Forgive Hal Sutton, when he looks back on his lone win in a major, if he sometimes feels like a man watching a film about someone else’s life.
Nearly three decades have passed since the 1983 PGA Championship, and so much has changed. Back then, Sutton was known as "the Bear Apparent," and he lived up to that billing by besting his idol, Jack Nicklaus, by a single stroke at the year’s final major at Riviera. That same year, he won the Players Championship at Sawgrass, with birdies on the par-3 17th in all four rounds. He was a star ascendant, the Tour’s leading money winner, a 25-year-old on the cusp of a long and lucrative career.
“I was a probably a better player then than I am today,” Sutton said one recent morning, prior to the start of the 3M Championship in Minnesota. “But I’m more at peace with who I am today. One thing learn as you grow older is that what happens on the golf course is not what matters most in life.”
The younger Sutton didn’t make that distinction. He looked for fulfillment in the trappings of success. In victories on the course, and in acquisitions off it. He bought houses, cars, a jet airplane.
“But then you realize,” Sutton said, “that stuff isn’t going to buy you happiness.”
The blistering start to Sutton’s Tour career gave way to middle years of under-achievement. From 1986 to 1995, he failed to net a win, and salvaged his Tour card only by using a one-time exemption for players in the top 50 of the money list. Off the course, failed marriages brought disappointments, too.
“To play golf at the highest level requires a kind of single-minded focus and dedication,” Sutton said. “But it doesn’t always allow you to lead a balanced life.”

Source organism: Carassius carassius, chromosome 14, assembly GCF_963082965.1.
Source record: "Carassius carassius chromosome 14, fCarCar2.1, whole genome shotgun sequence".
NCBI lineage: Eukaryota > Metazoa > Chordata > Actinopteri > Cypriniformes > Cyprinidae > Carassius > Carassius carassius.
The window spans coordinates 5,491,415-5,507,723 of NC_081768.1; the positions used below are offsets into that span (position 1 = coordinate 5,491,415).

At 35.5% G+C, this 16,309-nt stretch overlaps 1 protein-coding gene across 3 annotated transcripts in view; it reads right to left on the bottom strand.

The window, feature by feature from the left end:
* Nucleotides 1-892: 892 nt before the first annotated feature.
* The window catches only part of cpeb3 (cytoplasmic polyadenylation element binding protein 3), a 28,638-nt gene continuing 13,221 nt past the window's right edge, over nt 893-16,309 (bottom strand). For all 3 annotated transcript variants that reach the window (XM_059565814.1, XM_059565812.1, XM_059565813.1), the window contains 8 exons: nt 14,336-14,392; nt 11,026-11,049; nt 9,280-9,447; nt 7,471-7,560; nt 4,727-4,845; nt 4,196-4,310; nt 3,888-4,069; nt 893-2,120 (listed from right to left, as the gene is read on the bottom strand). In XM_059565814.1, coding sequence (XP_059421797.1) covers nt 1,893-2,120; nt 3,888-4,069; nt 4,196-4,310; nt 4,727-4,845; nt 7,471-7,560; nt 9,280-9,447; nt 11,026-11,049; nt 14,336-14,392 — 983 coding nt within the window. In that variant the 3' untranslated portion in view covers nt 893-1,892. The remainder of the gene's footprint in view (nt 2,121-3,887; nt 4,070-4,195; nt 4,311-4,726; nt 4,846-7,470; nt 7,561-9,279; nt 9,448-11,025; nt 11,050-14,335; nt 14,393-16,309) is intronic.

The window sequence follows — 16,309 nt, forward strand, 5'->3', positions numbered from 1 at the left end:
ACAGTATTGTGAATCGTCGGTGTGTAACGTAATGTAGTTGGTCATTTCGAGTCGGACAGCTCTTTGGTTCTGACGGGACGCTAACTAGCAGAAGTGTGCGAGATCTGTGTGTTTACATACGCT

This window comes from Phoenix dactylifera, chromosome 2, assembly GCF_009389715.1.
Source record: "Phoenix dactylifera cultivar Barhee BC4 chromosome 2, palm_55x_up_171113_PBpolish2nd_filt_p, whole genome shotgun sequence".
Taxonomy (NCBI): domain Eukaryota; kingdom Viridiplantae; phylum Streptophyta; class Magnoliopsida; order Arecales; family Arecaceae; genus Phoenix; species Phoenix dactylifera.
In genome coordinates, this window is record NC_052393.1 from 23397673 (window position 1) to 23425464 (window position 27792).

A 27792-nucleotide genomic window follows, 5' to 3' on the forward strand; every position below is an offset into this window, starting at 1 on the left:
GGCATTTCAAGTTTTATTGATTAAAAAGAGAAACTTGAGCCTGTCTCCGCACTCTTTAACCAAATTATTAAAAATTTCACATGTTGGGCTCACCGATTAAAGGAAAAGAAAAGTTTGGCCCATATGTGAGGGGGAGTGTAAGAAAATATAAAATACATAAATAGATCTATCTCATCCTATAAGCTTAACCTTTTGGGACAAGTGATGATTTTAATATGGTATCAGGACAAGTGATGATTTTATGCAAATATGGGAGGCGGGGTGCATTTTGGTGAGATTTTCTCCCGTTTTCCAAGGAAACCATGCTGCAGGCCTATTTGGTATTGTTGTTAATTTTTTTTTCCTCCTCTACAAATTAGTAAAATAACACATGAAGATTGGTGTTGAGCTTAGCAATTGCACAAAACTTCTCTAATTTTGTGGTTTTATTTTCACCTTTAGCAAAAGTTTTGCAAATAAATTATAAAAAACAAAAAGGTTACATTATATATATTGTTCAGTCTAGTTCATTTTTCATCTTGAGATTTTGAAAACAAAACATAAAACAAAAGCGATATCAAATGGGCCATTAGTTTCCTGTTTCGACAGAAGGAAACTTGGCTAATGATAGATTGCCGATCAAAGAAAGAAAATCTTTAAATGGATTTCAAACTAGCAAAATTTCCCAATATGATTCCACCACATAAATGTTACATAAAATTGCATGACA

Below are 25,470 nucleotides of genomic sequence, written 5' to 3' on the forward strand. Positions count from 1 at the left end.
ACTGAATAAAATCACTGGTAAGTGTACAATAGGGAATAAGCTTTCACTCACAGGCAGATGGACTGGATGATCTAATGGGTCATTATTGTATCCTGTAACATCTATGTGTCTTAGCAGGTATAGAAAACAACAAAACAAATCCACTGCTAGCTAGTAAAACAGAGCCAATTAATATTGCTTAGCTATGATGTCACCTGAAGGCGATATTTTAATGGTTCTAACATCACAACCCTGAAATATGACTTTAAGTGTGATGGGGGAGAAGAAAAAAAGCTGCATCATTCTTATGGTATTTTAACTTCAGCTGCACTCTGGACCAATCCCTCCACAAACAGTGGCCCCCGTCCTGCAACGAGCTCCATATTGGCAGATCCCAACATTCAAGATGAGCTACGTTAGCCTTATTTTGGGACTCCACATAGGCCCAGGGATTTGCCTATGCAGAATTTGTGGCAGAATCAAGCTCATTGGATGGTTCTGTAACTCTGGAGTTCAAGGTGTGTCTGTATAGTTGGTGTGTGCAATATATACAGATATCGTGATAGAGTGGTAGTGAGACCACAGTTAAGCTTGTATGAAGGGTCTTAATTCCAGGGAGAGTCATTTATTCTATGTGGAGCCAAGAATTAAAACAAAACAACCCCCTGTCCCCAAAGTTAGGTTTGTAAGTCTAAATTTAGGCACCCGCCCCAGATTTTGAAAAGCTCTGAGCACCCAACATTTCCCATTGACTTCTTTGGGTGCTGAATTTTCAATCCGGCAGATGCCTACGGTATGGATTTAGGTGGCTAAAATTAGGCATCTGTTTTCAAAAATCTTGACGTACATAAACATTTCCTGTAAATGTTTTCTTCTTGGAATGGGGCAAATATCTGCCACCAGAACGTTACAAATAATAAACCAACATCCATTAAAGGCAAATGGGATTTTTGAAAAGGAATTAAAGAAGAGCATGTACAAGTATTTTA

As Sutton found that balance, his game, missing in action, reappeared. In 1998, he won the Valero Texas Open. In 1999, he was the MVP of the victorious U.S. Ryder Cup squad. Then in 2000, a second triumph at the Players Championship, in which he held off Tiger Woods (“Be the right club today!”) in a final round that felt like two-man match play. This time, success came with more mature perspective.
“I look back on that win today, and it was probably the high point of my career,” Sutton said. “I’d beaten the best player in the world head-to-head. It was more money than I’d ever won in a single event. But what does that all mean? That money is long spent, and the memory of the win, it’s almost like a blip.”
In the years since, there have been other setbacks. An intensely criticized captaincy of the 2004 Ryder Cup. A recent divorce from his fourth wife, Ashley. But life soldiers on, and so does Sutton. After a nearly six-year hiatus from the game, he is back competing on the Champions Tour. He has made 11 of 13 cuts this season, and is almost fully recovered from the left hip surgery he underwent nine months ago.
“It’s finally getting to the point where I’m almost pain-free,” Sutton said.
Chances are there won’t be another major. As if that matters. At 54, Sutton now measures success by a different scorecard. He puts less stock in golf shots than he does in his friends, his family, his faith.
“You never know what golf is going to bring you,” Sutton said. “But when you have balance in your life, you’re in a lot better position to handle whatever comes your way.”